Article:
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Black Lamb


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Archive for the 'Lossius' Category


How Boys' Own, Blyton, and Biggles brought me up

June 1st, 2016


Wany years ago, when I was a shy Anglo-Norwegian lad in rural Victoria, Australia, I’d retreat from the heat, or snuggle into cold nights by the fire, with a trove of battered old books. We lived in a ramshackle wooden house with windows full of cobwebs — we never swiped cobwebs because the spiders would eat the flies. Our dark and peeling walls were held up with crayon drawings in every room. The floorboards had a few holes, and we had to worry about the occasional reptile that might come in under the kitchen. I remember one, a venomous, four-foot tiger snake, his tail visible under the kitchen cupboard. We lured him outside with a saucer of milk and Mum chopped his head off with a shovel.

We had no money and no television. Instead, Mum got us books from the local Church of England Opportunity Shop. I remember many of them: an encyclopaedia from 1905 or thereabouts; a little red book called Every Fact a Boy Should Know, from which I memorized the length of rivers, the height of mountains, and how to write the Greek alphabet; The Children’s Book of Famous Lives, in which stineguyreadingSocrates drank his cup of hemlock, Sir Francis Drake singed the king of Spain’s beard, and Florence Nightingale was kind to soldiers. I read about the heroes of Greek mythology, stories of Baldur and Loki and Odin, sea yarns like The Caine Mutiny by Herman Wouk and Olaf the Sea Bird by Major Charles Young. I had several thick Boys Own Annuals from an empire that had withered away several decades before my time. I possessed a pile of Enid Blyton’s Famous Five adventure stories and a scuffed brick of books by the prolific author Captain W.E. Johns, concerning the adventures of Captain James Bigglesworth of the Royal Air Force. I had an old atlas to consult, in which the dominions of the British Empire draped like a crimson mantle across the shoulders, waist and loins of Terra Firma. Red China was yellow, Africa was a patchwork of colonial colors, Soviet Russia was grey, and Nazi Germany was an enormous bloated brown tick engorged on the blood of Central Europe.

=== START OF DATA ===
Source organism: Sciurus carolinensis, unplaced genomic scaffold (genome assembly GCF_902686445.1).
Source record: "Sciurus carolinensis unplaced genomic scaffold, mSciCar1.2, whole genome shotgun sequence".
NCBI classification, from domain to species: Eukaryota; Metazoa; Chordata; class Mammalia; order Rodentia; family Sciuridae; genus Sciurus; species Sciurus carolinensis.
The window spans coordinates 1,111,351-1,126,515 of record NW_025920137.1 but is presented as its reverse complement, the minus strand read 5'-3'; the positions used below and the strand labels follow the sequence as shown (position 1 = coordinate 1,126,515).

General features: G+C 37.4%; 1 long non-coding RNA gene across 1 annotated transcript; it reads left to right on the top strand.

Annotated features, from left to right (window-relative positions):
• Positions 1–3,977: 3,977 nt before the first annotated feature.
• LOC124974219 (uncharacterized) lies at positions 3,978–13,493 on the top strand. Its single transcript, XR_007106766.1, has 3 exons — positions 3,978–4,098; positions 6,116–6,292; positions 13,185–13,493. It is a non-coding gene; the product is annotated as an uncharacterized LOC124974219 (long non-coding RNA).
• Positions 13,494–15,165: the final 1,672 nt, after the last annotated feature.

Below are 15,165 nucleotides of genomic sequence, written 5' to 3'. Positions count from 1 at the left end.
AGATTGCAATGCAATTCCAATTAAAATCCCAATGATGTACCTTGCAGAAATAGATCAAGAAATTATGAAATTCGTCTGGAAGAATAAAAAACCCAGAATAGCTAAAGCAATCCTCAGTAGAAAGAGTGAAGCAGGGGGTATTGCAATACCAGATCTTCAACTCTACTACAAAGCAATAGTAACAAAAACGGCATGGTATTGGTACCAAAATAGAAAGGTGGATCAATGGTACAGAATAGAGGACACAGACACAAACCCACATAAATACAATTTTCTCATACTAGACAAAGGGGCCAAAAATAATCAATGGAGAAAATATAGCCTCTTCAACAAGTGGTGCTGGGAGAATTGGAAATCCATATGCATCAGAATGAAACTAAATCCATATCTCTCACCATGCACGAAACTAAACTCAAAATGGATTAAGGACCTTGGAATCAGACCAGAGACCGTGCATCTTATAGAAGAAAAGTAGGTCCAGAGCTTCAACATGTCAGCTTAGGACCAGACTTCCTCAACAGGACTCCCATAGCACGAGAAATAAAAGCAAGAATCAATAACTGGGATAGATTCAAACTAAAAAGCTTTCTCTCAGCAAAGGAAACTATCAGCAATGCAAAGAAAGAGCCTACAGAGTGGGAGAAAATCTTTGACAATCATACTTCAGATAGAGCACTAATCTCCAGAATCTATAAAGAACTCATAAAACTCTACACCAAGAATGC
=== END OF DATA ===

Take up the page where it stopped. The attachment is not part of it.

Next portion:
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Posted by: The Editors
Category: Black Lamb Review of Books, Books and Authors, Lossius | Link to this Entry

The hunt for Dorian

August 1st, 2013


I’m up at six, an hour before dawn on a grey Melbourne day, cold and dark and not yet winter. I make a strong coffee, then roll a thin cigarette and huddle on the balcony, puffing a dismal little cloud over the city.

I get up, go to the kitchen, and play a bit of Bach and Rameau on Dorian. I’m clumsy and sausage-fingered after so many years away from the keys. Who, or what, is Dorian, might you ask? Let me gather myself and pull together some recent notes about the reasons why, the search, and how I found him.

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Posted by: The Editors
Category: Lossius | Link to this Entry

Tyranny and the box

March 1st, 2006


The other day I watched the film Good Night and Good Luck. In the opening scene Edward R. Murrow, the famous World War II correspondent and television journalist, stands at a podium to accept an award from his peers. The film then flashes back a few years to the time of the McCarthy hearings, and Murrow’s current affairs program exposing McCarthy, or more to the point, where he allowed McCarthy to expose himself. At the time CBS was under commercial and political pressure to toe the sponsors’ line.

The film is about a brief few years, a simpler time when truth seekers had a voice within a new medium, and when the forces that nourished and opposed them at the same time were easier to distinguish. But at the beginning of the film, at the podium accepting his award, Murrow laments the rot that has set in already. I am astounded, as he is speaking in 1958, soon after the beginning of the television age.